SpaceX Ignored “Last Minute Warnings” From FAA About December Starship Launch That Ended In Flames
Elon Musk doesn’t play by the rules of public markets, nor does he play by the rules of the NHTSA. He also appears to be immune to any consequences from spineless regulators alike. So why is anyone surprised that Musk is openly skirting the suggestions of the FAA?
That’s exactly what SpaceX did back in December. SpaceX “ignored at least two warnings from the Federal Aviation Administration that launching its first high-altitude Starship prototype last December would violate the company’s launch license” and wound up launching anyway, a new report from The Verge details.
Even better is that SpaceX, while under investigation, turned around and “told the FAA that the agency’s software was a ‘source of frustration’ that has been ‘shown to be inaccurate at times or overly conservative,'” the report notes.
The FAA wasn’t amused with Musk’s behavior, but – in keeping with the impotence of other regulators (i.e. the SEC and NHTSA) doesn’t appear to have done anything about it. Not only that, but SpaceX actually won a $2.9 billion contract to put NASA astronauts on a flight to the moon shortly thereafter.
FAA’s space division chief Wayne Monteith said in a letter to SpaceX president Gwynne Shotwell: “Although the report states that all SpaceX parties believed that such risk was sufficiently low to comply with regulatory criteria, SpaceX used analytical methods that appeared to be hastily developed to meet a launch window.”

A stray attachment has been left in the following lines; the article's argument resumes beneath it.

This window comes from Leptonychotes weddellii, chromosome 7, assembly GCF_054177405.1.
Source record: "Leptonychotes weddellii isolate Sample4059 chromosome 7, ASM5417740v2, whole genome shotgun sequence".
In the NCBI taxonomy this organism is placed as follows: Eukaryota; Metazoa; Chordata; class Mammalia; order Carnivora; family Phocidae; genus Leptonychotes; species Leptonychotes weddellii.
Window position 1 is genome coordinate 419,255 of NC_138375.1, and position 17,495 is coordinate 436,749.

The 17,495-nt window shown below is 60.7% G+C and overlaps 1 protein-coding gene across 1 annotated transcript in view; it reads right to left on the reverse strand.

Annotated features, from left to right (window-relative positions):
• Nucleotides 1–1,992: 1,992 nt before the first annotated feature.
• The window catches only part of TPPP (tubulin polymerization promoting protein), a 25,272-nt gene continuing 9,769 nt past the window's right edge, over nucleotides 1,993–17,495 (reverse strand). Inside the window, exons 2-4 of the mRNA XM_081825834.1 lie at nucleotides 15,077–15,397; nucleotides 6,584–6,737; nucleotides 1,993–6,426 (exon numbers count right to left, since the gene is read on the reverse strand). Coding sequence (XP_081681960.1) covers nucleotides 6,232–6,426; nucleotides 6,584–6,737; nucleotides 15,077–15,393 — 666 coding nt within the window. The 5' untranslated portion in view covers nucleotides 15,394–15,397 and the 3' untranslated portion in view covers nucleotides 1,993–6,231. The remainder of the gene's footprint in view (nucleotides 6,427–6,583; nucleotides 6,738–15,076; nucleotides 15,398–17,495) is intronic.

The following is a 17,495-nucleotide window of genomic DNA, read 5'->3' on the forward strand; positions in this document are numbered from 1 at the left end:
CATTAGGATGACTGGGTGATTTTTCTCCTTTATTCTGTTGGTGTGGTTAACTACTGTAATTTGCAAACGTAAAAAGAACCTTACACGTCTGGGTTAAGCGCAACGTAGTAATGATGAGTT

Monteith said the company’s actions were “inconsistent with a strong safety culture.”
Documents obtained by The Verge showed how “SpaceX prioritized speed over safety when launching on its own private rocket playground”.
SpaceX first sought to launch SN8 in Texas on December 8th, but had to scrap the plans due to an engine issue. On December 9, the next day, FAA officials “repeatedly rejected” SpaceX’s weather and launch modeling data that showed it was safe to fly.
The FAA’s models showed that “if the rocket exploded, its shockwave could be strengthened by various weather conditions like wind speed and endanger nearby homes.” SpaceX asked the FAA to waive these concerns but the FAA rejected the request.
Then, 15 minutes before liftoff, “the FAA informed SpaceX that the weather data provided was not sufficient” and cited the same safety risk. SN8 wasn’t cleared for launch. Then, just mintues before liftoff, “an FAA safety inspector speaking on an open phone line warned SpaceX’s staff in the launch control room that a launch would violate the company’s launch license.”
SpaceX launched anyway and, after the rocket flew more than 6 miles, it eventually blew up upon landing.
Monteith then wrote the company, stating: “These actions show a concerning lack of operational control and process discipline that is inconsistent with a strong safety culture.”
SpaceX agreed to corrective measures but continued to defend its data and decision making.
The House transportation committee has opened a probe into “the FAA’s subsequent response, and the pressure exerted on the FAA during high profile launches.”
Meanwhile, since the violation, SpaceX has launched four more rockets, all with FAA approval. You can read further details on the correspondence between Monteith and Shotwell at The Verge.
Thu, 06/17/2021 – 08:25
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